In this continuation from my other post, found here: “I Want to Lose Weight” is a Terrible Goal – Part 1, I will get a bit more scientific to help explain my position and offer additional suggestions to create a better goal.

Take this scenario:

We’ve been eating cleanly and working out for three months. We are feeling stronger and we can run 5km no problem! We can see muscles in places we never seen muscles before. That means the fat on our body is shedding. We recall our goal of “I want to lose weight.” Then, feeling good, we put a smile on our face, and step on the weigh  scale. That smile on our face is flipped upside down. The scale reads that we haven’t lost weight at all, in fact, it shows we gained weight! WTF? FML! Three months of hard work trying to LOSE weight, only to find we’ve gained weight!?



A sumo wrestler has an abundance of fat. However, believe it or not, beneath all that fat is some lean and very powerful muscles. These wrestlers play a balance game to maintain their body composition often having to take in excess fats and carbohydrates.

Hawaii Sumo

Well, good news for us, we aren’t sumo wrestlers. We don’t want to gain excess fat. We want to “lose weight.” So what went “wrong”? Notice I put the word “wrong” in quotes. Let’s turn to some science, shall we?

Many of us has forgotten the lesson about density and the usual experiment that accompanied it: the oil and water experiment. Oil floats on water and thus oil is less dense than water.


Let us apply this lesson about density to meat which is muscle, or for the veggie folk out there, substitute meat with an egg (which is protein and cholesterol) or a soy bean (a good source of protein, but in small amounts. I ended up with man-boobs, once. Long story. Will blog about that later.) Now put that in water. What we will see is the opposite of the oil and water experiment. They all sink in water which means that protein, or in our case, meat or lean muscle is more dense than water, which means it is also more dense than fat.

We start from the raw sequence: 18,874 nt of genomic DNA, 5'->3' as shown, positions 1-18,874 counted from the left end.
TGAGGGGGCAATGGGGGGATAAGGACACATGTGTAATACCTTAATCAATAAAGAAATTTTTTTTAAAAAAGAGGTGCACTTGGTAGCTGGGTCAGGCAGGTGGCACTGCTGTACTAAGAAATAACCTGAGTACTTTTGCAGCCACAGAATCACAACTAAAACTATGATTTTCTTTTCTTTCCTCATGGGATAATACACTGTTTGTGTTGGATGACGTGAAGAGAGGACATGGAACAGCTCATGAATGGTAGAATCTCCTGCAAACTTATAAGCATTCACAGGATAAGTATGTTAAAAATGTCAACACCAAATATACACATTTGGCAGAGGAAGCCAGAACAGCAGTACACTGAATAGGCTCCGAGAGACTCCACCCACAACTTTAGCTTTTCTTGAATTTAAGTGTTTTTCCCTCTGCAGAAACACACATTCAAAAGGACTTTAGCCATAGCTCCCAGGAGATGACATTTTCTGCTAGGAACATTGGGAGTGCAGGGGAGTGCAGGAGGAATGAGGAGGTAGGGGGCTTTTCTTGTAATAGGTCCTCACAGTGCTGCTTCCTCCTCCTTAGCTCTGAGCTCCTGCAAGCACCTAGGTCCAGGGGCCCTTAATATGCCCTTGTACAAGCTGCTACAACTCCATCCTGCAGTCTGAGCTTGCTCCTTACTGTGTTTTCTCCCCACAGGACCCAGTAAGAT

Also note, or rather remember, we are approximately 70% water which gives us the tendency to sink barring any air in our lungs (don’t believe me? Go to a pool, put your back to a wall, and sit with your head under water. You’ll float at first. Slowly expel the air in your lungs, then tell me what happens).

“But Jhansen, I’m not losing weight!”

Shhhh!!!! I’m getting to the whole “losing weight” crisis! But let me recap the lesson first.

Oil is actually fat. It floats on top of water. Therefore, fat is less dense than water.

Meat is lean muscle. It sinks in water. Therefore, muscle is more dense than water. Which makes muscle more dense than fat.

I hope I didn’t lose anyone at this point.

So what does this all mean? When we train, workout, begin running, cycling, swimming, triathlon, marathon, or any endurance and strength exercises, the vigorous excercises we do develops muscles. Pair this with clean eating and activity, fat is consumed as an energy source. We develop larger, denser, and leaner muscles, which is denser than water, which is denser than fat. Our bodies use fat as energy and in cellular processes like creating new cells (phospholipid bi-layer) liposwhich is less dense than water and muscle. When we step on the scale, we see either no drop in weight, or we see an increase in weight. Which then triggers an emotional response that leads to us grabbing the tub of ice cream and watching “Forgetting Sarah Marshal.”